The first thing to do is to make sure that the debt amount is correct and that it belongs to you. So when the debt collector calls, ask for detailed information about:

  • the name of the person calling and who they work for
  • the name of the original creditor and details about the debt
  • the phone number of the collection agency

Keep the call brief, write down any details.

If you don’t believe the debt is yours, tell the debt collector they have made an error. You may also want to get a free copy of your credit report to see if the debt appears on your report.

If you are unsure about the debt or the amount, tell the collection agency that you are going to verify that the information they have is accurate and that you will contact them once you have done so.

Should you pay off your debt to a collection agency?

If the debt is yours, your options are to:

  • arrange full payment
  • offer to make monthly payments until the debt is paid off
  • offer a settlement amount if you can’t afford to pay off the entire amount
  • tell the creditor you can’t afford any payment

If you choose to make a payment plan or offer a settlement, offer a good faith payment, even a small one. This can show the agent you are serious about your intent to deal with the debt.

It’s also important that you keep a clear paper trail.  If you make payments never pay in cash, always get a receipt. Confirm any settlement or repayment agreement in writing. Whatever you agree to, stick to that plan.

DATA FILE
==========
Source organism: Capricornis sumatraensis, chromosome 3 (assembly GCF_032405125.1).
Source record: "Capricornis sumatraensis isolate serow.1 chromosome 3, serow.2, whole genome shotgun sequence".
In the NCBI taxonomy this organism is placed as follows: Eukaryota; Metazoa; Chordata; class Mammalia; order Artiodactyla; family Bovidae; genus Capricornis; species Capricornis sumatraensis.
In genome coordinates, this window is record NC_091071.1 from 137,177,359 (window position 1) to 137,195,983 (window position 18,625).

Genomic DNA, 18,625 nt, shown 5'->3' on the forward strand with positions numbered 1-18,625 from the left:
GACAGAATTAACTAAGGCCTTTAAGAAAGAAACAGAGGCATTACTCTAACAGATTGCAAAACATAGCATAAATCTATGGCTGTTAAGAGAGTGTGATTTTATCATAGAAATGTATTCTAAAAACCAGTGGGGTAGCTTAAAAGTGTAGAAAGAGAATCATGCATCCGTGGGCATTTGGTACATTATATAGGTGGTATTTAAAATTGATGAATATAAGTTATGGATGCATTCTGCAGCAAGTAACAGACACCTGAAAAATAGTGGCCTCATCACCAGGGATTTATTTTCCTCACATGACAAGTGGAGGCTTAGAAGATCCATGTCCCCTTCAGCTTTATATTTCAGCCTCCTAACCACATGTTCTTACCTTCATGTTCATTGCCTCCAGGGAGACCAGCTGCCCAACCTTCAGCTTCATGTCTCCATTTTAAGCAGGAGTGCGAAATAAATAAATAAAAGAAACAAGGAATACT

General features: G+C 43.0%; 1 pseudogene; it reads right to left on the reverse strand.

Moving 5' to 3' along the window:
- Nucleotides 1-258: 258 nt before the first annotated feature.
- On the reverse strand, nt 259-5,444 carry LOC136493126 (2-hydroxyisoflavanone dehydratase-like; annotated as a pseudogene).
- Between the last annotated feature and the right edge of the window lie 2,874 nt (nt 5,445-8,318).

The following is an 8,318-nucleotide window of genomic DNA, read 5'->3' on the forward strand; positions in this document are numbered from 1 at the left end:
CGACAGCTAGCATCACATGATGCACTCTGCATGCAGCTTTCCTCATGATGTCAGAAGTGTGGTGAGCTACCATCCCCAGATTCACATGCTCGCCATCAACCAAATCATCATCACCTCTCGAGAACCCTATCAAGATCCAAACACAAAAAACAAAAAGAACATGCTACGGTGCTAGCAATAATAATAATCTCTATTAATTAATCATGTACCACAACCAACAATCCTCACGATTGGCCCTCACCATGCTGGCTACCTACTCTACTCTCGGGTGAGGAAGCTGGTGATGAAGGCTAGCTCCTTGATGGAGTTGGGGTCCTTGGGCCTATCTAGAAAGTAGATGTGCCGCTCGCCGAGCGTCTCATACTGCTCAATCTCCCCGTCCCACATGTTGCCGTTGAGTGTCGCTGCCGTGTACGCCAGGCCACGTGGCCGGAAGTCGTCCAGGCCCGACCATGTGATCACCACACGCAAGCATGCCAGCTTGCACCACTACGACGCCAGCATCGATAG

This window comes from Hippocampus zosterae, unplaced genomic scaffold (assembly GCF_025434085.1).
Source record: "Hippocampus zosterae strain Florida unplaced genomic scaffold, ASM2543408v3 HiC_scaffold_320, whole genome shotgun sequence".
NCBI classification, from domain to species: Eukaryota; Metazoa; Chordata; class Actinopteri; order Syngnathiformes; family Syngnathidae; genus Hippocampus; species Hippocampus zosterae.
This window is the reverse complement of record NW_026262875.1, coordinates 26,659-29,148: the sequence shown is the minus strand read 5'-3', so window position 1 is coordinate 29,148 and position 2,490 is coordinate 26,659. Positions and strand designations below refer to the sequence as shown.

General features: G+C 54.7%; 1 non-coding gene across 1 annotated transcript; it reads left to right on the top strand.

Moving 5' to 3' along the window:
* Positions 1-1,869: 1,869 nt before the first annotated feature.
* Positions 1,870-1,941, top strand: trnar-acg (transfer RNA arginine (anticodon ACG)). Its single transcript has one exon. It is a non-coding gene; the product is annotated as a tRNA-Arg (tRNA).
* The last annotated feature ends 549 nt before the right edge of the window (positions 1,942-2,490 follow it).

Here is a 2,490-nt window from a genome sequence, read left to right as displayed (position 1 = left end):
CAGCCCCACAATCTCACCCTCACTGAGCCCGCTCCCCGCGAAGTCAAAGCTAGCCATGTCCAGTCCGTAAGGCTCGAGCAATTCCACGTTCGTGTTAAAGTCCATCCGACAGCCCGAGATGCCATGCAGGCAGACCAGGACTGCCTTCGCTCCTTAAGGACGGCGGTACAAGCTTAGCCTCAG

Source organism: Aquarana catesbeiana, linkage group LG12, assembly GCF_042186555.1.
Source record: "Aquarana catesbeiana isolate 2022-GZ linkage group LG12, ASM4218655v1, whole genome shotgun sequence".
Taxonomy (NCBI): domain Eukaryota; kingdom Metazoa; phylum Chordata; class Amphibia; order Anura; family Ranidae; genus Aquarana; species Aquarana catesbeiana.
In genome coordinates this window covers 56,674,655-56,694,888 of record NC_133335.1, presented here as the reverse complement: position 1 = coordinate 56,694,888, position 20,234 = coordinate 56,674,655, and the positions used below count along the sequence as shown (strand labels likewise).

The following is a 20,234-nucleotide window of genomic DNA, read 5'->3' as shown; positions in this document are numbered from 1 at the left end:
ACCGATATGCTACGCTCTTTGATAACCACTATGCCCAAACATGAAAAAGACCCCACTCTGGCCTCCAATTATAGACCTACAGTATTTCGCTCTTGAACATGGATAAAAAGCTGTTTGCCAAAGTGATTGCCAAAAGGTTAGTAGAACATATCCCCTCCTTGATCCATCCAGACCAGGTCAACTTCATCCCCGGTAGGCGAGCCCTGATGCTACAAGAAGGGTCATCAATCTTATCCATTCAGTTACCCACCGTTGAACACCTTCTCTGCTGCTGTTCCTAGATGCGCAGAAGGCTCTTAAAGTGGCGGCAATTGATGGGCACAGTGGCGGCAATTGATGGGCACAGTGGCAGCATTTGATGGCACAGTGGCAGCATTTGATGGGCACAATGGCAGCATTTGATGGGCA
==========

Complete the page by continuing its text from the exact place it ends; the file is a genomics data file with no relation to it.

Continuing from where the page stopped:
If you can’t afford to repay the debt in full, or the agent won’t accept a low enough settlement offer, you can consider filing a consumer proposal.  This is a formal government debt settlement program available through a Licensed Insolvency Trustee. It works best if you have more than $10,000 in debts and multiple debts you can’t repay.

What if it’s an old debt?

If the debt is an old debt, it may fall under the statute of limitations for collection.  But what does this mean exactly?

If your debt is older than the statute allows – in Ontario for example if it has been longer than 2 years since the last activity – a debt collector can no longer successfully sue you for collections. If they do issue a lawsuit, your defense is that the debt is past the limitations period. Delinquent debt will also remain on your credit report for a period of 6 years from the last activity date.

However, this does not mean the debt goes away.  You will always owe that money so they may continue to contact you. This is why you may be receiving a collection call for a 10-year-old debt.

Whether you choose to pay an old debt is up to you. It will fall off your credit after 6 years but collection agencies can still call.  If you want to stop the calls, you can offer to settle.  Only make this offer if that is what you intend to do. Otherwise, ignore the calls.

Will debt collectors sue me?

Debt collectors can sue you to collect on an unpaid account however, collection agents often threaten to sue even though they have no intention of doing so.

You may be sued if:

  • your debt is large enough to warrant the legal costs (generally over $3,000)